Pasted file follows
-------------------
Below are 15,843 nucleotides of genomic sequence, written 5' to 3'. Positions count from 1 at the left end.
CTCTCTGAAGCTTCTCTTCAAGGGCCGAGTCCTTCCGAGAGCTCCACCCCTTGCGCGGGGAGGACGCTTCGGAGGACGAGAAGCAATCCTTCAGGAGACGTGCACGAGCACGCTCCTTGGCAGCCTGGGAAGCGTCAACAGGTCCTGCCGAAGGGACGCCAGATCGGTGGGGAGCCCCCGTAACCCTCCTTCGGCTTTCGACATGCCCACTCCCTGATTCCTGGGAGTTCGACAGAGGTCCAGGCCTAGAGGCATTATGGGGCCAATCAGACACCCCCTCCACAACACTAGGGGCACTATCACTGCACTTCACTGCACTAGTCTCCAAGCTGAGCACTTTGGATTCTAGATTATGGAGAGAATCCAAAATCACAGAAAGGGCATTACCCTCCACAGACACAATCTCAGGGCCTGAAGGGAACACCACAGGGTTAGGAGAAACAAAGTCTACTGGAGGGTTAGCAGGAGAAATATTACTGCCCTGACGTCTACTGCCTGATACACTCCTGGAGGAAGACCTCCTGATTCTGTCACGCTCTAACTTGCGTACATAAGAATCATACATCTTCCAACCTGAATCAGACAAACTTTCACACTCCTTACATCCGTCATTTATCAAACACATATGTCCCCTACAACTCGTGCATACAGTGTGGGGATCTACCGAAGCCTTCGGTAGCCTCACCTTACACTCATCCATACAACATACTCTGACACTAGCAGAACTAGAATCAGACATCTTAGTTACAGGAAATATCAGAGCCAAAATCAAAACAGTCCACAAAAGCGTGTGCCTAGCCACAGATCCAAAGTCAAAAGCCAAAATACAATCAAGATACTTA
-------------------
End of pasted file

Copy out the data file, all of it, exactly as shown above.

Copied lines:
Below are 15,843 nucleotides of genomic sequence, written 5' to 3'. Positions count from 1 at the left end.
CTCTCTGAAGCTTCTCTTCAAGGGCCGAGTCCTTCCGAGAGCTCCACCCCTTGCGCGGGGAGGACGCTTCGGAGGACGAGAAGCAATCCTTCAGGAGACGTGCACGAGCACGCTCCTTGGCAGCCTGGGAAGCGTCAACAGGTCCTGCCGAAGGGACGCCAGATCGGTGGGGAGCCCCCGTAACCCTCCTTCGGCTTTCGACATGCCCACTCCCTGATTCCTGGGAGTTCGACAGAGGTCCAGGCCTAGAGGCATTATGGGGCCAATCAGACACCCCCTCCACAACACTAGGGGCACTATCACTGCACTTCACTGCACTAGTCTCCAAGCTGAGCACTTTGGATTCTAGATTATGGAGAGAATCCAAAATCACAGAAAGGGCATTACCCTCCACAGACACAATCTCAGGGCCTGAAGGGAACACCACAGGGTTAGGAGAAACAAAGTCTACTGGAGGGTTAGCAGGAGAAATATTACTGCCCTGACGTCTACTGCCTGATACACTCCTGGAGGAAGACCTCCTGATTCTGTCACGCTCTAACTTGCGTACATAAGAATCATACATCTTCCAACCTGAATCAGACAAACTTTCACACTCCTTACATCCGTCATTTATCAAACACATATGTCCCCTACAACTCGTGCATACAGTGTGGGGATCTACCGAAGCCTTCGGTAGCCTCACCTTACACTCATCCATACAACATACTCTGACACTAGCAGAACTAGAATCAGACATCTTAGTTACAGGAAATATCAGAGCCAAAATCAAAACAGTCCACAAAAGCGTGTGCCTAGCCACAGATCCAAAGTCAAAAGCCAAAATACAATCAAGATACTTA